Facing Windows

Aug 11, 2004 at 12:00 am

Facing Windows plays like a psychological mystery and ends like a Hallmark card. It withholds information (some of which you can guess), has one nice twist, and becomes less interesting and a little schmaltzy when its secrets are revealed. Set in Italy, it begins with a prologue that takes place in 1943. Two bakers in a bakery warily eye each other as they ply their trade. Suddenly one lunges at the other, a fight ensues, one stabs the other, fatally. What was that all about? It will be a long time before we find out.
Fast forward to the present. A thirtysomething couple encounters an old man wandering in the street who is apparently suffering from amnesia (Massimo Girotti). The woman, Giovanna (Giovanna Mezzogiorno) wants nothing to do with him, but her husband, Filippo (Filippo Nigro) insists they can’t leave the poor soul ambling about defenseless in a big city like Rome. So, they take him home, with the idea of dropping him off at a police station the first chance they get — which, of course, is delayed so long that the man becomes part of their lives. Giovanna and Filippo are at an unhappy point in their marriage. He’s frustrated that he can’t get a promotion at work, while she has a lousy job at a chicken factory. Plus, the romantic spark has fizzled, and Giovanna has been taking longing looks at the handsome stranger in the apartment across the courtyard (hence the title, though no doubt it’s meant to have broader metaphysical implications as well). Meanwhile the old amnesiac, who calls himself Simone, befriends the couple’s two small children. He encourages Giovanna to pursue her dream of being a pastry chef, something he knows about because, as it turns out, he is a famous pastry chef himself … and if this is all starting to sound sort of ridiculous, well, it is.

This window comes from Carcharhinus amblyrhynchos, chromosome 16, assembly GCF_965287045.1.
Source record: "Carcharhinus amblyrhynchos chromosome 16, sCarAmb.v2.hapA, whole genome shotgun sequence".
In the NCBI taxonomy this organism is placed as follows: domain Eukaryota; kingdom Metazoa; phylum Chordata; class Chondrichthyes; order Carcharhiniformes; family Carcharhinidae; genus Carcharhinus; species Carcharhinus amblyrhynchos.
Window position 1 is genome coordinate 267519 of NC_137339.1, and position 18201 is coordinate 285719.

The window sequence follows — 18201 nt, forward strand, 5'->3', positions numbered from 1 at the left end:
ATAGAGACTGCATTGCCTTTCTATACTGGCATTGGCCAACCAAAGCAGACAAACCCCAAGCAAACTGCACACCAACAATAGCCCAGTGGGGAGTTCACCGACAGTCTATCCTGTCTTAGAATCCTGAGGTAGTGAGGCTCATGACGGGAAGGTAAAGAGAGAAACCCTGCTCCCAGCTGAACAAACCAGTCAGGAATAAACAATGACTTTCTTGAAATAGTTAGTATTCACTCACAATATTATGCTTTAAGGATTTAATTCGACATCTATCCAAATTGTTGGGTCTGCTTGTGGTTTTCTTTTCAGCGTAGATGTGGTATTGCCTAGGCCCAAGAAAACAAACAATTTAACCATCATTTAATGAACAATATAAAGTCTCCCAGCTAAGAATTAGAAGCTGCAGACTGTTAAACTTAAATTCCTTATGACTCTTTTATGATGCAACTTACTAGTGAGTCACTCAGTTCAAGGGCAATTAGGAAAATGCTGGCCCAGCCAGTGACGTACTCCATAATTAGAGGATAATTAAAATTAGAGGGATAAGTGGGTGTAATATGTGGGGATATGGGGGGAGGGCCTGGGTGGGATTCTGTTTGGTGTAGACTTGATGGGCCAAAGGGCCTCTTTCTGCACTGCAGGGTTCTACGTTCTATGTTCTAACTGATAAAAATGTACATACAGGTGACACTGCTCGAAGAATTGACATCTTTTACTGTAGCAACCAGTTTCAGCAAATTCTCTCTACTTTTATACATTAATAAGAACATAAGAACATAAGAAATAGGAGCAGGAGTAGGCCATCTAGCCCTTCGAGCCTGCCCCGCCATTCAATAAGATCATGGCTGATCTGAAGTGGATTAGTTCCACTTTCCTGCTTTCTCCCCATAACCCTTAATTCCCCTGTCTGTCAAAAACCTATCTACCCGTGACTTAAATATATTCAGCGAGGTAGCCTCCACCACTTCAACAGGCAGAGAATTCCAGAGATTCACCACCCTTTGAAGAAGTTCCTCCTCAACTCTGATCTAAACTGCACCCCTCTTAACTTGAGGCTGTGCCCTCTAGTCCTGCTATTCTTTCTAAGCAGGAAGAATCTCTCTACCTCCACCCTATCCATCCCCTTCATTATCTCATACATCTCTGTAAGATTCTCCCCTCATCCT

But it doesn’t seem so while you’re watching it, at least not for the first three-quarters. It’s paced, acted and directed well enough to hold your interest until the mystery of Simone is unraveled. But in the end, the themes that convey his story’s dark past — the persecution of homosexuals, the Holocaust, murder and guilt — seem awfully heavy and make Giovanna’s tribulations and final, cloying epiphany seem relatively trivial.


In Italian with English subtitles. Showing at the Detroit Film Theatre (inside the DIA, 5200 Woodward Ave., Detroit), Friday and Saturday, Aug. 13-14, at 7 and 9:30 p.m.; and on Sunday, Aug. 15, at 4 and 7 p.m. Call 313-833-3237.

Richard C. Walls writes about film for Metro Times. E-mail [email protected].